In the fall of 2015, when we heard about the release of a book entitled “Breaking Cardinal Rules: Basketball and the Escort Queen” we all immediately assumed the book was completely fiction and we turned our attention to finding the hidden agenda of the author (a name that shall never be mentioned again).
In February of 2016, the University of Louisville held a press conference to announce a self-imposed postseason ban of the men’s basketball team. It was a preemptive strike in an attempt to lessen future penalties that the University of Louisville deemed possible through an internal investigation. To the public, the ban was an admission of guilt and it validated every detail of the book. To most Louisville fans, it was the first moment that there was as a distinct possibility that this was more than just a broken-hearted women with a vendetta. The million dollar question then became, to what degree are we guilty. All of us poked holes in the authors story and found plenty of inaccuracies, exaggerations and false claims but what did the University find out that they weren’t sharing? It had to be something pretty big to impose the post season ban and then reduce scholarships. But U of L cannot release that information nor are any officials allowed to talk about any of the information that prompted the school’s decision as long as the investigation is ongoing.
Now that the NCAA has handed down the Notice of Allegations and the University has responded to those allegations, we know why Louisville imposed the ban and reduced scholarships. The University was charged with four allegations. They basically accepted responsibility for three of the level 1 violations but has formally disputed the fourth allegation that Rick Pitino “violated NCAA head coach responsibility legislation.”
According to the Courier-Journal, “The NCAA’s enforcement staff has 60 days to file its reply to U of L’s response, which the school sent on Jan. 17. The NCAA’s Committee on Infractions will begin reviewing the case materials after that, and a hearing date is typically set about 30-45 days after the enforcement staff issues its counterarguments.”
The big question now is, what will the punishment be? Will the 2013 banner come down? Will there be a another post season ban? Will Rick Pitino be suspended? Will there be more scholarships revoked? Will we be put on probation? We must keep it real and acknowledge that all are possibilities. Another possibility is that I hit the lottery tonight. Both possible but not probable. The most likely punishment that will be handed down is a suspension of Rick Pitino for his failure to monitor the program. That suspension along with all the self-imposed punishments should be enough to satisfy the NCAA based on the precedent set from other schools infractions.
However, the length of a Pitino suspension could be tough to determine. Years ago a coach was not held responsible for violations of his program unless he was implicated directly in the violations. Now a coach can no longer use the excuse that he knew nothing about it. If a violation occurs under that coaches watch then the coach is held liable no matter if they can prove he was aware or not. The NCAA has set a precedent with in-season suspensions after several coaches were hit with the failure to monitor charge or charges similar. Jim Calhoun was suspended for the first three Big East games of 2011–2012 season and then retired. Larry Brown was suspended for 30% of the games for the 2015-16 season and then retired. Bruce Pearl was given the show cause charge and was out of coaching while serving the suspension. He is now back at Auburn.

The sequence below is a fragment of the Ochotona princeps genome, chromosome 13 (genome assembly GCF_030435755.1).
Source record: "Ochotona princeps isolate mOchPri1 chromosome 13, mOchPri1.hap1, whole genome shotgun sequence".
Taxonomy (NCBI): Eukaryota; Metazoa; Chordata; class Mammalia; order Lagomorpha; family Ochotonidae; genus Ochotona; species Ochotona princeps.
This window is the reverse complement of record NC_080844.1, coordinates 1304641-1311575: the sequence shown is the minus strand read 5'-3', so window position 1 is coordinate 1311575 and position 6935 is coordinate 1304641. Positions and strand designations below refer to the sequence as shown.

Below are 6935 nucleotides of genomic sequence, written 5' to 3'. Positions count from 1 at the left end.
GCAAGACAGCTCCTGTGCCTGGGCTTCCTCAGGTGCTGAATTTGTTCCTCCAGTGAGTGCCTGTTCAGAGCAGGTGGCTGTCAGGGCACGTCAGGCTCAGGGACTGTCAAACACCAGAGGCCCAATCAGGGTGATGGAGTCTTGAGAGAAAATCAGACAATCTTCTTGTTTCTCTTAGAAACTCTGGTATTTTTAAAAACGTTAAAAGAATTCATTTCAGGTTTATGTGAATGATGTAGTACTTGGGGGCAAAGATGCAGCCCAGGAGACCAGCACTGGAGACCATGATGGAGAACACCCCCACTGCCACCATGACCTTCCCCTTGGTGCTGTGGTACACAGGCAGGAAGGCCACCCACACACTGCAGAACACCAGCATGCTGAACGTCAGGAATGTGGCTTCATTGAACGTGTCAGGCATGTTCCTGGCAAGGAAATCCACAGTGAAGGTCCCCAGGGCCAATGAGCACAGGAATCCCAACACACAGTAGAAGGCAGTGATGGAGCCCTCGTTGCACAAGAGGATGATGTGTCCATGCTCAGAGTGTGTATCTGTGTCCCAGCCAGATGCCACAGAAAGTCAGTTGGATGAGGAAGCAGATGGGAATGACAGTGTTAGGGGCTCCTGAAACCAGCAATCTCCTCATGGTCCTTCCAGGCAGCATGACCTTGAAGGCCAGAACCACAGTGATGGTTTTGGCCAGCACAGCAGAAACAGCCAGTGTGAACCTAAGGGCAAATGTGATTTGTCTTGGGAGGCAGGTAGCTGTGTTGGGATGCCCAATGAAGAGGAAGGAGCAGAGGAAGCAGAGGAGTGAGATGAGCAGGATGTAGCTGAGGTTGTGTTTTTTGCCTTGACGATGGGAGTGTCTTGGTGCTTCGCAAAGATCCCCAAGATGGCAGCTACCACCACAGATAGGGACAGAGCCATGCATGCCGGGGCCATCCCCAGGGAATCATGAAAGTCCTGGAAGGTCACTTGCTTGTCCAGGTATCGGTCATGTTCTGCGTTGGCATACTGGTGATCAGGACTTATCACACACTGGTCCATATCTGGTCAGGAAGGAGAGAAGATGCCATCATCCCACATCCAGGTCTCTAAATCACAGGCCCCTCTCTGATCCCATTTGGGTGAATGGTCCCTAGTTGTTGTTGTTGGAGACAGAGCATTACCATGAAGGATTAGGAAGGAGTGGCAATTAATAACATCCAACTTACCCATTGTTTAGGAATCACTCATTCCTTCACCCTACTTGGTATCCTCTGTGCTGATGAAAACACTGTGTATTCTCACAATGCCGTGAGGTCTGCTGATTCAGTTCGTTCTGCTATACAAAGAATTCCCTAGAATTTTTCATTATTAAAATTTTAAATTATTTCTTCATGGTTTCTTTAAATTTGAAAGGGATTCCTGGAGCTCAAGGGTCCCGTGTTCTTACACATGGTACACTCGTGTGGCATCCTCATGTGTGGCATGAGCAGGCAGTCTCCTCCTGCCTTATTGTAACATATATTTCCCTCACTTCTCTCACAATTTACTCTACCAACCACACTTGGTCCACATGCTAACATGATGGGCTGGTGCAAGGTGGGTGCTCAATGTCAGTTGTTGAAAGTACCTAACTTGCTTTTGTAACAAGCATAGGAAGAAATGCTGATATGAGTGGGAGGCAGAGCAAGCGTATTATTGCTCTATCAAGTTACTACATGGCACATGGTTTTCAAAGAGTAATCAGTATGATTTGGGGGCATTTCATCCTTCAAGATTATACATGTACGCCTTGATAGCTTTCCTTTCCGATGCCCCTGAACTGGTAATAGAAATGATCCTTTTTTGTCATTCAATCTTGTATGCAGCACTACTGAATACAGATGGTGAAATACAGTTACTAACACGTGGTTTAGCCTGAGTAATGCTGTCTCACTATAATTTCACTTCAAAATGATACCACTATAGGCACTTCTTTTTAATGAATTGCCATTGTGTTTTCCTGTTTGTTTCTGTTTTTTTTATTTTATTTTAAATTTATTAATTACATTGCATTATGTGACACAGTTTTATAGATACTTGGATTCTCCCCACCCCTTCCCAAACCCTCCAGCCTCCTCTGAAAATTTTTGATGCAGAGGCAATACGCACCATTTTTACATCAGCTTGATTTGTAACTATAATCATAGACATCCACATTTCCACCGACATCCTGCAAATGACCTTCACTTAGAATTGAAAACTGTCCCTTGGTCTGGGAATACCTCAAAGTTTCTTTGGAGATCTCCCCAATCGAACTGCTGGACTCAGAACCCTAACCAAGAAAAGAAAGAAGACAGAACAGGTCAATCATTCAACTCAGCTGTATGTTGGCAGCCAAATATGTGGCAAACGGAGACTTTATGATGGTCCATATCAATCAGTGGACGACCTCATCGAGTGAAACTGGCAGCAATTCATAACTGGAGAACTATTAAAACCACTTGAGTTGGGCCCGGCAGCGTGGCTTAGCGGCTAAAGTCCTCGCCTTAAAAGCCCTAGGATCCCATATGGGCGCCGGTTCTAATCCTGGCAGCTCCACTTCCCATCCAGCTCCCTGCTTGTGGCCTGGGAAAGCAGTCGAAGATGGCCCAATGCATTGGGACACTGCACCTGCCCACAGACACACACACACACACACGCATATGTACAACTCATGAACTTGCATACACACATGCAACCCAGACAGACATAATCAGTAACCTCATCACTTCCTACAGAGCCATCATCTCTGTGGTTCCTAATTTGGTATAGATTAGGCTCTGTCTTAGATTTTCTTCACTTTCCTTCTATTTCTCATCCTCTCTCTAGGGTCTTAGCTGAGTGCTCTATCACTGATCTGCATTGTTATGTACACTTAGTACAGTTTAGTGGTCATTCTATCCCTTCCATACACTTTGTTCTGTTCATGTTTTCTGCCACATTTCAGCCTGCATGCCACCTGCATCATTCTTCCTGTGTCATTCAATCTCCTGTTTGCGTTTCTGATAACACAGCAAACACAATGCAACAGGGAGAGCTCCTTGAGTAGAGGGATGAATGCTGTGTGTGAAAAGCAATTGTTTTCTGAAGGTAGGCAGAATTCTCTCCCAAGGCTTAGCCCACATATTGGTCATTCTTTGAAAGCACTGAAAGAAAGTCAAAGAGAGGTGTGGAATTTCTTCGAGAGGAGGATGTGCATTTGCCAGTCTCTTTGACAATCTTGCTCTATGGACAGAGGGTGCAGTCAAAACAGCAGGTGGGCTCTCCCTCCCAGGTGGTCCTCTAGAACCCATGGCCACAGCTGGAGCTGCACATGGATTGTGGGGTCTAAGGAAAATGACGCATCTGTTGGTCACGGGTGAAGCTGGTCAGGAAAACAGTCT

But the one we should take note of is the Jim Boeheim suspension of last year. Boeheim was suspended for nine ACC games during the 2015-16 season and the NCAA took away 12 scholarships. “Over the course of a decade, Syracuse University did not control and monitor its athletics programs,” the NCAA said in a statement, “and its head men’s basketball coach failed to monitor his program.” While Louisville’s violations did not take place over a decade they did take place over several years. Therefore a similar suspension could be handed down to Pitino.
Here is where I believe it gets tricky. During Boeheim’s suspension, Syracuse went 4-5 and was on the bubble for making the NCAA tourney after finishing the season 19-13.They made it as an at large team earning a 10 seed. Amazingly enough Syracuse advanced all the way to the final four. It was almost a slap in the face to the NCAA because it was only one year after serving a self-imposed postseason ban and only months following Boeheim’s own nine-game suspension from the NCAA. The prevailing thought was that the NCAA’s sanctions had little impact on Jim Boeheim’s program.
So will the NCAA take Syracuse’s success as a signal that they didn’t punish Boeheim enough and make Pitino an example? Or will the NCAA say that the punishment was fair and Boeheim was just a good enough coach to endure his just punishment? It scares me a little to think that the NCAA may suspend Pitino for longer than 10 games because of Syracuse’s Final Four run. I say his probable punishment will be the first 8 games of the 2017-18 season. That’s just my opinion, but hoping for less. Whatever the punishment is, you can be sure that Louisville will appeal it.
As always, GO CARDS!